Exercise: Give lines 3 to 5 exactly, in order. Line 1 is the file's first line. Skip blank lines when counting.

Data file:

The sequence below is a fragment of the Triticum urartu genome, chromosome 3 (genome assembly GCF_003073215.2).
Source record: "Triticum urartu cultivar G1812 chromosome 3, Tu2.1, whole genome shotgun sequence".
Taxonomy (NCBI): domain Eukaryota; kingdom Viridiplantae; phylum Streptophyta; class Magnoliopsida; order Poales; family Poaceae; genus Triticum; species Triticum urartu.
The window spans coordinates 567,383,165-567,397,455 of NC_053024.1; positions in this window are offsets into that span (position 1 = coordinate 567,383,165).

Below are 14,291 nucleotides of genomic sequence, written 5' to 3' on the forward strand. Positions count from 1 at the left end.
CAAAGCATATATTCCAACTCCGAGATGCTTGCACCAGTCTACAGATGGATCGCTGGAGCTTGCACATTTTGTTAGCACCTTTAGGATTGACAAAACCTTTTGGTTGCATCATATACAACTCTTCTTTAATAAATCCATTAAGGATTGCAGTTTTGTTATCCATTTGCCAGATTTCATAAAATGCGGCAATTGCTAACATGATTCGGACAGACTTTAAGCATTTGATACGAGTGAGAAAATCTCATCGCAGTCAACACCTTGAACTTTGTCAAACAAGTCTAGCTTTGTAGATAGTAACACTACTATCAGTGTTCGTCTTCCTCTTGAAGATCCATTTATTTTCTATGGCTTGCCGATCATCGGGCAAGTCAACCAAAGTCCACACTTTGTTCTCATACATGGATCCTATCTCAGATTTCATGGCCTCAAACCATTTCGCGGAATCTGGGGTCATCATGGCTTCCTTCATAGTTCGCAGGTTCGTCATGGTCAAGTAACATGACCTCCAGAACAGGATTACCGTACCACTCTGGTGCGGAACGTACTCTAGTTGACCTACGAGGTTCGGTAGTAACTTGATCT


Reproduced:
Taxonomy (NCBI): domain Eukaryota; kingdom Viridiplantae; phylum Streptophyta; class Magnoliopsida; order Poales; family Poaceae; genus Triticum; species Triticum urartu.
The window spans coordinates 567,383,165-567,397,455 of NC_053024.1; positions in this window are offsets into that span (position 1 = coordinate 567,383,165).

Below are 14,291 nucleotides of genomic sequence, written 5' to 3' on the forward strand. Positions count from 1 at the left end.